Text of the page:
Red is banished from the hero’s party, and decides to live a quiet life in the countryside, with the goal of setting up an apothecary. Bet you didn’t see that synopsis coming! All joking aside, I’ll be honest. I would normally avoid a series that is so poorly named, judging it to be a sign of things (ahem, weak writing) to come. But stardf29’s reviews of the first couple volumes of the light novel series make it sound quite appealing, kind of like if Catarina Claes were to go all in for agriculture, lose most of the harem save one (in this case, the lovely lady adventurer, Rit, who moves in with Red unannounced), and finally overcome the doom flags (or maybe not…?). Possibly a spiritual heir to I’ve been Killing Slimes for 300 Years…? The fact that the writer involved in this project just so happens to be responsible for my all-time favorite LN adaption, My Life as a Villainess: All Roads Lead to Doom!, does not hurt. In fact, it makes me rather hopeful that my Thursday lunch hours may be quite enjoyable this season… ~ claire

Staff: Makoto Hoshino (director), Megumi Shimizu (series composition)

Cast: Kanon Takao (Rit), Ryouta Suzuki (Red)

Blue Period

(September 25 // October 9 outside Japan, Netflix)

There’s a lot to get excited about in this story of an aimless teenager who finds his passion with art—it’s a dramatic seinen series that seems to balance considerable, realistic obstacles for protagonist Yatora with beautiful animation that pulls the audience into a world this show is intent on showing as breathtaking, demonstrated through an engaging trailer. The manga is extremely well-regarded also. However, I am worried that the series will be boring, though—I can already see myself sleeping through it. That Reiko Yoshida is doing the screenplay for it bends me toward that worry, as I often appreciate and even love her writing, but just as equally find it soporific. Maybe all that says more about me than her scripts, but here’s hoping that Blue Period can be beautifully made while keeping me, well, awake. ~ Twwk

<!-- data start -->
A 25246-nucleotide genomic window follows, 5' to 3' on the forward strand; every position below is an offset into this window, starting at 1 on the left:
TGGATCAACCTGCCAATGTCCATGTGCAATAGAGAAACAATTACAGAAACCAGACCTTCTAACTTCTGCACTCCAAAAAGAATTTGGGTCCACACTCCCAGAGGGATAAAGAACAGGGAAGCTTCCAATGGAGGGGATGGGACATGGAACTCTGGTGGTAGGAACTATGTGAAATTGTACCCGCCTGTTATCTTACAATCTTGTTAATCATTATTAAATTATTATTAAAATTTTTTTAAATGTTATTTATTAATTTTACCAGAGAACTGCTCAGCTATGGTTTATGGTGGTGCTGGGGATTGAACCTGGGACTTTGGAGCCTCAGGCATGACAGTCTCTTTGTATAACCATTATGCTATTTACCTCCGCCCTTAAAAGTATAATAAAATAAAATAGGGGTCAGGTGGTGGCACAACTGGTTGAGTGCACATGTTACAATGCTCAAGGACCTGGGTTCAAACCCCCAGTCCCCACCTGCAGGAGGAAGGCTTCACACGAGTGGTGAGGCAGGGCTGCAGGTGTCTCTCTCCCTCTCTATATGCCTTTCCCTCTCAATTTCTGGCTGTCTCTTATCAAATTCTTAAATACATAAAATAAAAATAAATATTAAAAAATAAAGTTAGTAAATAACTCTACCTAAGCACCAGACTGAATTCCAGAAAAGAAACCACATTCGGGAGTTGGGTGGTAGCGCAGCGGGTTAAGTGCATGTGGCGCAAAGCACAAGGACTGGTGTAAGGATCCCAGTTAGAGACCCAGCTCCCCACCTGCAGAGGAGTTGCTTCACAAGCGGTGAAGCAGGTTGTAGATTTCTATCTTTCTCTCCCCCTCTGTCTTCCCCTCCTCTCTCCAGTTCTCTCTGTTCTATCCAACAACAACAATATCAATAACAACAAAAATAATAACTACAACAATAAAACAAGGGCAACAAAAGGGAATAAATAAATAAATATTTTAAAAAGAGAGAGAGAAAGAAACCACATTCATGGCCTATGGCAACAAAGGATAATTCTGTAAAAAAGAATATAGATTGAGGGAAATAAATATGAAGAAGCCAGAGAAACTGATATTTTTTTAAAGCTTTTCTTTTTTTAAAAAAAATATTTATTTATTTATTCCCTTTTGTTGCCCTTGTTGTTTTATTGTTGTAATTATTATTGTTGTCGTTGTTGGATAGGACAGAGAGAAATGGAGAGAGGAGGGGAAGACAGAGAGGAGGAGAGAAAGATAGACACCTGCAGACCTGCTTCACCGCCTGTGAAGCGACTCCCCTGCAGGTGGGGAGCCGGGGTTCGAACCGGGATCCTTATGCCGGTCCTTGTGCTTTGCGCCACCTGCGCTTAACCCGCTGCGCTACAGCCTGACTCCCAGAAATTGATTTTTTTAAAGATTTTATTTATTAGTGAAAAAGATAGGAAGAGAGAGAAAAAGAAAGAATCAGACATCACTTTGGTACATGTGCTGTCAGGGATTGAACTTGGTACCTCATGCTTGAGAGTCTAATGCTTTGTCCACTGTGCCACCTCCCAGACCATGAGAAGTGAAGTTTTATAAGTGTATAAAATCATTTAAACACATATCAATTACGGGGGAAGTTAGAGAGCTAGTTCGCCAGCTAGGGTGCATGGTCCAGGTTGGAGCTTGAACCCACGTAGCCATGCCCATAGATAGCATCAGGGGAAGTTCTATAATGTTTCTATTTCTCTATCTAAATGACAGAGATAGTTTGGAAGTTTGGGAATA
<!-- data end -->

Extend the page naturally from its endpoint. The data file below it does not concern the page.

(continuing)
Staff: Koji Masunari (director), Reiko Yoshida (screenplay)

Cast: Hiromu Mineta (Yatora), Yumiri Hanamori (Ryuuji), Mayu Aoyagi (Maru)

Deep Insanity: The Lost Child

(October 12)

What?! Silver Link producing a series that is not an isekai?! Though to be fair, the futuristic Antarctica that provides the setting for this original psychological sci-fi may just as well be an isekai for all its otherworldly technology and strange creatures roaming about. And a dark one at that, due not only to the literal lack of light in the wintery, underground world, but also the premise: humanity has gone mad and fallen asleep (in that order) thanks to Randolph syndrome, and a strange underground world known as Asylum has opened up at the Southern Pole. Daniel Kai Shigure is the only person still in his rightful mind (we hope) and braves the world of the abyss alone. Will he—and we viewers with him—survive unscathed? I’m willing to give him an hour or so to see how he does, mostly because this is probably the closest I’ll ever get to my chilliest bucket list destination. ~claire

Staff: Shin Oonuma (director), Kento Shimoyama (series composition)

Cast: Hiro Shimono (Daniel Kai Shigure), Kaede Hondo (Supporting)

“Deji” Meets Girl

(October 1, stream on the official YouTube here [no Eng subs yet…])